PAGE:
Southbridge - Chip 2 of 2
PCI ISA IDE Xcelerator
Why is it called a chipset? Because in the past there were always two or more of these on a motherboard.
Some motherboards now have only one chip that performs all of the duties of the chipset, but others still
use two or more chips. Chipsets are like the motherboard's traffic cops. They direct the flow of data from
one point to another. Each chip in the chipset has its own particular job. This is chip 2 of 2 chips in
the 440BX chipset. It is called the "Southbridge." It is slightly less important than the other chip, but
out of all the motherboard's components, it is still one of the most important. Without it, the computer
could not operate. Above is a picture of the 440BX chipset. The second chip in the chipset is the
"Intel 82371EB PCI ISA IDE Xcelerator," also known as the "PIIX4E." The PIIX4E chip controls the data
traffic between the ISA slots, USB ports, IDE ports, and the BIOS. Both chips share in the task of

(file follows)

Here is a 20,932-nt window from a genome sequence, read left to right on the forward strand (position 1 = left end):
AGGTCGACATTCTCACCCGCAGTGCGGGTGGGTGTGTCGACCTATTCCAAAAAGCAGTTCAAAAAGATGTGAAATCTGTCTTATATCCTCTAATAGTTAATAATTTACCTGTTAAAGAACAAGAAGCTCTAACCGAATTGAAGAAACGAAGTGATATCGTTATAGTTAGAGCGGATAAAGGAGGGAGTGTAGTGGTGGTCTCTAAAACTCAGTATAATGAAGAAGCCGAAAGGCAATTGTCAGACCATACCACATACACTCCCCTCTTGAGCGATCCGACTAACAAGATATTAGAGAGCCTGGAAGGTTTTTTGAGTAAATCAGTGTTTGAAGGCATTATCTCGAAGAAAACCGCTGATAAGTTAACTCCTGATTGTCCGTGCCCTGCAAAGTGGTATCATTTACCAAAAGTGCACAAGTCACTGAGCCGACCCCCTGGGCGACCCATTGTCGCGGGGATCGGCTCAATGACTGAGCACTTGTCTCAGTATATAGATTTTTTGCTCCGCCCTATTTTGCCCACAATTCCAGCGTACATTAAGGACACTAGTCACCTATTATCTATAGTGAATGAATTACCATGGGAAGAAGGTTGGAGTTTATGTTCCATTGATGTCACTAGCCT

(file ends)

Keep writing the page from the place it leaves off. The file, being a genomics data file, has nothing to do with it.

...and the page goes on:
controlling the PCI and main memory data flow. In the diagram below you can see the data flow paths mapped
out for the chipset. Notice that the paths managed by chip 2 are shown in blue. The duties of the
Southbridge chip may vary depending on the chipset. For some chipsets, the Northbridge may control the CPU,
video, and main memory traffic, while the Southbridge chip may control the other traffic.
The paths between each component are referred to as "buses." Buses are simply the paths, or wires,
that connect one component to another. The chips in the chipset are referred to as bridges, because
they bridge the components together and ensure that the data flow is directed to the proper place.
The better chipsets are those that can handle data the fastest and most efficiently. Below is a
picture of both of the chipsets on the motherboard.